Intuition is not a magical fairy that can save you in a crisis. Many of us let our lives lurch from one disaster to another, but prevention is always better than cure.
Brian had a heart-attack at the tender age of 48.
Lucky for him it was a mild one. But it was enough to lay him out for a couple of months, and enough to be the wake up call he needed.
Brian had been living the good life… if you’re definition of ‘good’ comes from Playboy rather than Mormon Monthly. Lot’s of rich food. Long lunches and late nights. Beer, wine and a whiskey before bed.
It’s the kind of lifestyle that catches up with you eventually. Luckily it wasn’t the angel of death that caught up with him. It was the minor demon of arm-pain and passing out on the office floor.
“I was a bull-headed idiot,” Brian said. “I thought I’d be fine. I wasn’t till I was talking to the doctor at the hospital. He looked through all my stats – cholesterol readings and all that – and he asked me if my affairs where in order.
“Are my affairs in order? Well no actually! There’s 50 years of living I’ve been planning to get around to.”
So Brian’s life took a lurch to the left. He quit smoking and drinking. Replaced steak and chip lunches with salads. Started walking, and then jogging. From there it’s a slippery slope to Yoga. By 55 he looked better than he did when he was 40 (which admittedly wasn’t great.)
Many of us let lurches like this define the trajectories of our lives. Rather than the gentle bends and curves of a river, our lives follow the lurches and stumbles of a drunken man’s walk.
I guess we’re basically lazy organisms. It’s not until a situation gets pushed to a crisis point that we actually find the motivation to do something about it. Brian had to end up in hospital before he realised he needed to do something about his diet.
But now that our life is in crisis, we need to pull some emergency manoeuvres. We finally decide we can’t stomach our abusive boss’ outburst anymore, and we quit our jobs, without anything to fall back on. The marriage deteriorates day by day, animosity builds, until one day you pack a single suitcase and leave.
Trouble is, emergency manoeuvres are difficult to pull off smoothly. Imagine you’re driving towards a wall that’s 1km away. Right now, if you turn the wheel very slightly, you’re going to dodge that wall easily. Same as at 500m. But the longer we leave it, the harder it gets. 20m? 10m? …5m?
And you see the same story play out in people’s financial lives. It’s not until debt reaches back-breaking levels that we decide we need to do something about it. It’s not until 5 years out from retirement that you realise you need to start saving. It’s not until you realise that you haven’t spent any quality time with your kids this week, that you think you need to get some passive income plays happening.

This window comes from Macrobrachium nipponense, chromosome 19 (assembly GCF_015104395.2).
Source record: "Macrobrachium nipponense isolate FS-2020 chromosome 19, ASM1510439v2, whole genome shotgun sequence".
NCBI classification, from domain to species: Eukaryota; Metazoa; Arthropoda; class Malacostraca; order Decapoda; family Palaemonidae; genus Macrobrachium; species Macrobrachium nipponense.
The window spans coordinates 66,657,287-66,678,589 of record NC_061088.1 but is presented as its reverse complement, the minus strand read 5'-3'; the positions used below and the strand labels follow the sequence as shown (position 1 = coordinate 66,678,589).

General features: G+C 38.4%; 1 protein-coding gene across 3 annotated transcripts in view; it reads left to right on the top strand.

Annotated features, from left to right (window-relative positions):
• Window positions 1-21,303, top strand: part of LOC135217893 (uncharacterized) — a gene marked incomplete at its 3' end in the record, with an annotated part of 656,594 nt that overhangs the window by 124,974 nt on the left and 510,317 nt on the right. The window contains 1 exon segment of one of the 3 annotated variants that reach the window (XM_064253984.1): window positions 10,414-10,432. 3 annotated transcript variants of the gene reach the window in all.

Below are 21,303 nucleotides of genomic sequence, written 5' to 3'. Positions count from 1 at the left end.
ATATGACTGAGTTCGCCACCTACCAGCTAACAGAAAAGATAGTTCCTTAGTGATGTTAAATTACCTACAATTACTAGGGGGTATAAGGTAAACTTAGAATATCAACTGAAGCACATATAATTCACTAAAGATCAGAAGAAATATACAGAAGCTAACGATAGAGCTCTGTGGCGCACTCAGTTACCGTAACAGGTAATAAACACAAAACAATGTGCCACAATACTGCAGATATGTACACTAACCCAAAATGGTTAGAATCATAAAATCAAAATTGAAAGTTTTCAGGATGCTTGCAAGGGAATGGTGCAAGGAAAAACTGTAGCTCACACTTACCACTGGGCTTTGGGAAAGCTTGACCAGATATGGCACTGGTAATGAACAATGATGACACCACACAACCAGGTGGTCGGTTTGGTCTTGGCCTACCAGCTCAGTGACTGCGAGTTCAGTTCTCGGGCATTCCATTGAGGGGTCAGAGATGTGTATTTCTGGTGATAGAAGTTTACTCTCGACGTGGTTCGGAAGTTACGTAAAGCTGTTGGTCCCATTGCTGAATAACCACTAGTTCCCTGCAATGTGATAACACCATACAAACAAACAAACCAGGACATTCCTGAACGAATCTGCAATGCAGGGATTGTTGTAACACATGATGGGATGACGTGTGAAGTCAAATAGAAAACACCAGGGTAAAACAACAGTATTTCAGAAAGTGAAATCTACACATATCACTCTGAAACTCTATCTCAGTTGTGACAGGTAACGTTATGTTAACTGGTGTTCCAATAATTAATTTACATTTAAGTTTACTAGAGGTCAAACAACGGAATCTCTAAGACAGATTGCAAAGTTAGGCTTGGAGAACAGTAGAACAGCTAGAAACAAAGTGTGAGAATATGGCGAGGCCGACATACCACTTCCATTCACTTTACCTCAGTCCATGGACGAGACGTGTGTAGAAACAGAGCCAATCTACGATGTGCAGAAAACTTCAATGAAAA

But just as swerving to avoid a wall at 5m takes major skill, changing the course of your life in the middle of a crisis is a major challenge. If we’re in crisis, then we probably have no time to research options or think through decisions. Emotions are probably running high. You probably don’t have the space or resources to find a new direction you’re happy with.
That wall’s getting closer.
And in crisis mode we find ourselves attracted to hail-mary solutions. This is one of the quirks of human psychology. When things are going bad, we become more drawn to long-shot, quick-fix solutions.
Then, a personal crisis and an appetite for long-shots and quick-fixes is like blood in the water for shonksters, shysters and sharks. Stock-trading software that returns 10% a month GUARANTEED. A diamond mine start-up in the African Republic of Nooneeverheardof. A foreign currency trading system that lets you outwit the 1000s FX professionals who trade currency for a living.
And if we’re in crisis, then we’re not making good decisions. Fear clouds our judgement. You wouldn’t normally trust this guy who claims to be a millionaire trader but drives a 1985 Daihatsu Charade, but you just want it – need it – to be true.
Your intuition fails you. Or more to the point, you can’t access your intuition, because fear and desperation is making you clutch at straws. And intuition is rarely that helpful in financial matters anyway.
Studies show that intuition – the brain’s seemingly magical ability to associatively pull together lots of information very quickly and just ‘know’ the answer – only works if you have the relevant experience to draw on. If you’ve been a fire-fighter for 30 years and you suddenly get a sense that the floor’s about to collapse, there’s a good chance you’re right.
If you don’t know the difference between stocks and bonds, and suddenly you’re asked to chose between stocks in a junior miner in Zimbabwe, or bonds from the Kazakhstani Government, you’re intuition will have nothing useful to tell you.
(I could leave space for that intuition that’s better labelled ‘mystical guidance’. But if it exists, I’m sure it only happens in moments of peaceful clarity, not in a crisis. Nor would I want to bank on suddenly developing that skill now they’re about to repossess your car.)
If it’s one thing you get from me, I hope it’s the idea that there’s no shortcuts in this game. There’s no substitute for putting the time and energy in research and skilling up.
So what’s my point? It’s very hard to make good decisions in the middle of a crisis. The best way to avoid those sharks who prey on the desperate is to not let yourself get desperate.
Just don’t let it reach a crisis point.
Take the long view of your life. See the road you’re on. If you don’t like where’s it taking you, change course. It’s easy if you do it now.
Take responsibility for your life, and take it now.